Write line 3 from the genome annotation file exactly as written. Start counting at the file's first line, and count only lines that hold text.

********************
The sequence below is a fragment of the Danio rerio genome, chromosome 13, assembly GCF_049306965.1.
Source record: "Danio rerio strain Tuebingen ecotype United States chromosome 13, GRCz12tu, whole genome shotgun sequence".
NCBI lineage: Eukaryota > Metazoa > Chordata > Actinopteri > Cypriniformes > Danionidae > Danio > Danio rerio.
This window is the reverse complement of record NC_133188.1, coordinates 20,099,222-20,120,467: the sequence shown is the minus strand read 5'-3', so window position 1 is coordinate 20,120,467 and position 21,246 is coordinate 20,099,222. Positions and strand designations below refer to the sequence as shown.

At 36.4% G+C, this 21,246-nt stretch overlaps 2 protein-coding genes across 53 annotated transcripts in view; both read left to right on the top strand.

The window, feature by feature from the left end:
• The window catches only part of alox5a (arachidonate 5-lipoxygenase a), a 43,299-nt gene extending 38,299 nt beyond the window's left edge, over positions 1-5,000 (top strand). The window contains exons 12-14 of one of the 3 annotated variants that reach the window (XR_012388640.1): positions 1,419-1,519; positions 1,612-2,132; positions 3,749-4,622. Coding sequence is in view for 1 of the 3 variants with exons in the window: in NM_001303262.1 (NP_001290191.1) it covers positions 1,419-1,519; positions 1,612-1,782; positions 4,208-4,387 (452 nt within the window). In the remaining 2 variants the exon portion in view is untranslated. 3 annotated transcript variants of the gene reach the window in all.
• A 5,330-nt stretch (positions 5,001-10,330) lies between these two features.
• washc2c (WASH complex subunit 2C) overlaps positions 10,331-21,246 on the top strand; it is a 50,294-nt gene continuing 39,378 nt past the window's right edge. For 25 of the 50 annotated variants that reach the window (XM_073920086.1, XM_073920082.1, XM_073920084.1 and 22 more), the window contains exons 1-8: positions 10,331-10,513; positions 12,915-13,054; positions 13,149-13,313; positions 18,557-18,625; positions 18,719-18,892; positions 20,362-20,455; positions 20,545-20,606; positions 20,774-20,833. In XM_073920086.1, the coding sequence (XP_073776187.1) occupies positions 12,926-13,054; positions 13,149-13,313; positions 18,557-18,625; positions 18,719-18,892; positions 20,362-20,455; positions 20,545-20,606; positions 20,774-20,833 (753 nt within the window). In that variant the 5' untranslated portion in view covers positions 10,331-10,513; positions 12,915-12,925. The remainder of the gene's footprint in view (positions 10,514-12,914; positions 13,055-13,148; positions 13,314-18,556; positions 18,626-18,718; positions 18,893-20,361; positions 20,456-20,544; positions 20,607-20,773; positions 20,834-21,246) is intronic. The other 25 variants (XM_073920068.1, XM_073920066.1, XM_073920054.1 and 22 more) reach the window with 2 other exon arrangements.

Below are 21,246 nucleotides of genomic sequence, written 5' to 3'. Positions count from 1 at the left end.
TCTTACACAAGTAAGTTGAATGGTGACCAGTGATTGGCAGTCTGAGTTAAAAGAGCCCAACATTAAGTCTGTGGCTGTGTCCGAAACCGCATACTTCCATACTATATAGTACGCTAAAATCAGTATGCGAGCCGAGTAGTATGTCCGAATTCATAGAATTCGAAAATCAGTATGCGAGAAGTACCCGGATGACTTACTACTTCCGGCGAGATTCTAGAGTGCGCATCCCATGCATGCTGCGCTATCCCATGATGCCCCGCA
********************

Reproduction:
NCBI lineage: Eukaryota > Metazoa > Chordata > Actinopteri > Cypriniformes > Danionidae > Danio > Danio rerio.